assessment and how students performed on the post-assessment. Once students took the pre-
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assessment, I used that information to decide how to move forward with my instruction. I noted

that a majority of students did not know much about abbreviations, meaning I would need to start

from the beginning. The data shows that eighty-four percent of my students received a score of

eighty percent, or higher. I met individually with the three students who did not meet that goal

and helped them specifically with the abbreviations they did not have a handle on. Overall, I feel

the instruction was effective and many students showed a great deal of growth.

Reflection on Theory and Practice

Assessing students, whether it be a formative or summative assessment, and collecting

data on student progress is a vital part of teaching. If teachers simply go through the motions of

creating lesson plans and instructing students, but do not collect data on student progress, they

are doing students a great disservice. Data should be used to help the teacher recognize who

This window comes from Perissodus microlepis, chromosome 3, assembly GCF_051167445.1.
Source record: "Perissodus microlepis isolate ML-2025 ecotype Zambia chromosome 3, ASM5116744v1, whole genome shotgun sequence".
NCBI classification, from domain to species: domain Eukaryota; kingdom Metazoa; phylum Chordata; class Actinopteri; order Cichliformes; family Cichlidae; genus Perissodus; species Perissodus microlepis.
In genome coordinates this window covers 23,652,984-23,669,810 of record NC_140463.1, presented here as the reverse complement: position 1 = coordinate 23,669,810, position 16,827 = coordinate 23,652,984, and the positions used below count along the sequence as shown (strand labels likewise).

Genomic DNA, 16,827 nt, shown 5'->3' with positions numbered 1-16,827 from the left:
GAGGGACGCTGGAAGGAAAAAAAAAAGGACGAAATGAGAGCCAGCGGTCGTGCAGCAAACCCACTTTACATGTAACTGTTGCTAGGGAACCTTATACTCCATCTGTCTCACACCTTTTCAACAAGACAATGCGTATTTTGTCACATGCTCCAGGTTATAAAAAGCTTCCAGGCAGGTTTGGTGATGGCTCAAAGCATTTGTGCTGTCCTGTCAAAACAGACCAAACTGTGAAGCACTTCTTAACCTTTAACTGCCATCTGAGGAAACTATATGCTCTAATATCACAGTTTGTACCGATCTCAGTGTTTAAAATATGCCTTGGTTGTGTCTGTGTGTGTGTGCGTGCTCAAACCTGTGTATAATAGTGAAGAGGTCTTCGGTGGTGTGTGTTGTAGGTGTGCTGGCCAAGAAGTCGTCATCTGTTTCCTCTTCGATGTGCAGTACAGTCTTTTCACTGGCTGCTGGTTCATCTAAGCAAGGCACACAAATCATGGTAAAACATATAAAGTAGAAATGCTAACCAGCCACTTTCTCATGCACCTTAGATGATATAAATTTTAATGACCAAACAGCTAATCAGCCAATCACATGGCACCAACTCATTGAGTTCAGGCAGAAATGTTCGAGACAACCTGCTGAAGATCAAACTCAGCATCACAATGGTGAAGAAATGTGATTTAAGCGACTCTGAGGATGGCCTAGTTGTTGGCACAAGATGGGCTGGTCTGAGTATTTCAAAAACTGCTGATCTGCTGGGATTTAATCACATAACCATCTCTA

needs extra help, when it is time to move on, how to group students, and when it is time to give

students a post-assessment on what they have learned. While it is important for teachers to

collect data, it is equally as important for her to use that data for planning and instruction. There

is little point in collecting data, if it is not being used.

The instruction I implemented on abbreviations was effective, overall. I used the pre-

assessment to determine what I needed to cover and I determined that I needed to start from the

beginning for abbreviations because some students did not grasp any of them. In order to teach

students about abbreviations, we met in whole group for part of the time, but I also had them

work individually on matching words with their abbreviations, writing abbreviations, and turning

words in a sentence into abbreviations. A majority of the class grasped the concept and exceled at

abbreviations; however, as there often is, there were a couple students who still had trouble. The

two students who did not meet the learning goal were often off task, which contributed to how